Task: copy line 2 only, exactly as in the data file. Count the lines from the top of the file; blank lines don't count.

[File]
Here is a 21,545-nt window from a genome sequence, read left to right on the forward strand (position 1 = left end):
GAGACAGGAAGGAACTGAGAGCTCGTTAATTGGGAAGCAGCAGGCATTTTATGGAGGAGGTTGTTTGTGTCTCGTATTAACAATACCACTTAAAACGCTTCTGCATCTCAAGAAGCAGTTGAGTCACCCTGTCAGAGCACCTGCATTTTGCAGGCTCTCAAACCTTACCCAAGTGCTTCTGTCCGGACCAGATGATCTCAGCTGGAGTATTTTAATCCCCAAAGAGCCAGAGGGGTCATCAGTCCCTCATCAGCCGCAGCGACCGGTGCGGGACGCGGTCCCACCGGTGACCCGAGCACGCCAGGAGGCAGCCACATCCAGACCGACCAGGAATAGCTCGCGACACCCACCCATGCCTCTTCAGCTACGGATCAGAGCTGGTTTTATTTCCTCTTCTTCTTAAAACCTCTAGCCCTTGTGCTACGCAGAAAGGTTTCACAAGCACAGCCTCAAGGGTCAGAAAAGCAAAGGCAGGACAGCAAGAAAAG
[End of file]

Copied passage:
GAGACAGGAAGGAACTGAGAGCTCGTTAATTGGGAAGCAGCAGGCATTTTATGGAGGAGGTTGTTTGTGTCTCGTATTAACAATACCACTTAAAACGCTTCTGCATCTCAAGAAGCAGTTGAGTCACCCTGTCAGAGCACCTGCATTTTGCAGGCTCTCAAACCTTACCCAAGTGCTTCTGTCCGGACCAGATGATCTCAGCTGGAGTATTTTAATCCCCAAAGAGCCAGAGGGGTCATCAGTCCCTCATCAGCCGCAGCGACCGGTGCGGGACGCGGTCCCACCGGTGACCCGAGCACGCCAGGAGGCAGCCACATCCAGACCGACCAGGAATAGCTCGCGACACCCACCCATGCCTCTTCAGCTACGGATCAGAGCTGGTTTTATTTCCTCTTCTTCTTAAAACCTCTAGCCCTTGTGCTACGCAGAAAGGTTTCACAAGCACAGCCTCAAGGGTCAGAAAAGCAAAGGCAGGACAGCAAGAAAAG